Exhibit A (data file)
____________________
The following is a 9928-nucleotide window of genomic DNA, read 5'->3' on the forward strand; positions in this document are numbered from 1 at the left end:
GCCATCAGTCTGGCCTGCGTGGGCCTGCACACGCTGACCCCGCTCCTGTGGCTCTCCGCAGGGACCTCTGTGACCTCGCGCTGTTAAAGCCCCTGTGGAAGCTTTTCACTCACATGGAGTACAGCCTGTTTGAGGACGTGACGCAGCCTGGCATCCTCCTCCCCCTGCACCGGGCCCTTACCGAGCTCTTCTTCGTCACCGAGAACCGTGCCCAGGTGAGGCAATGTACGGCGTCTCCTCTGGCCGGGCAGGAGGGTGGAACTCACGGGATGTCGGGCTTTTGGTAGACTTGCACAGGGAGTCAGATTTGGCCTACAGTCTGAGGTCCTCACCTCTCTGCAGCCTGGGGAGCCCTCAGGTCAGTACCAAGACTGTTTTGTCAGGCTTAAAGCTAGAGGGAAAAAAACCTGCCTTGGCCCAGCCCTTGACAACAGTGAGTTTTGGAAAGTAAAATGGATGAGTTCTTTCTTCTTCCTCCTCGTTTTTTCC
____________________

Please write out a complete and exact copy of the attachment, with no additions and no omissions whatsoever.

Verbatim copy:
The following is a 9928-nucleotide window of genomic DNA, read 5'->3' on the forward strand; positions in this document are numbered from 1 at the left end:
GCCATCAGTCTGGCCTGCGTGGGCCTGCACACGCTGACCCCGCTCCTGTGGCTCTCCGCAGGGACCTCTGTGACCTCGCGCTGTTAAAGCCCCTGTGGAAGCTTTTCACTCACATGGAGTACAGCCTGTTTGAGGACGTGACGCAGCCTGGCATCCTCCTCCCCCTGCACCGGGCCCTTACCGAGCTCTTCTTCGTCACCGAGAACCGTGCCCAGGTGAGGCAATGTACGGCGTCTCCTCTGGCCGGGCAGGAGGGTGGAACTCACGGGATGTCGGGCTTTTGGTAGACTTGCACAGGGAGTCAGATTTGGCCTACAGTCTGAGGTCCTCACCTCTCTGCAGCCTGGGGAGCCCTCAGGTCAGTACCAAGACTGTTTTGTCAGGCTTAAAGCTAGAGGGAAAAAAACCTGCCTTGGCCCAGCCCTTGACAACAGTGAGTTTTGGAAAGTAAAATGGATGAGTTCTTTCTTCTTCCTCCTCGTTTTTTCC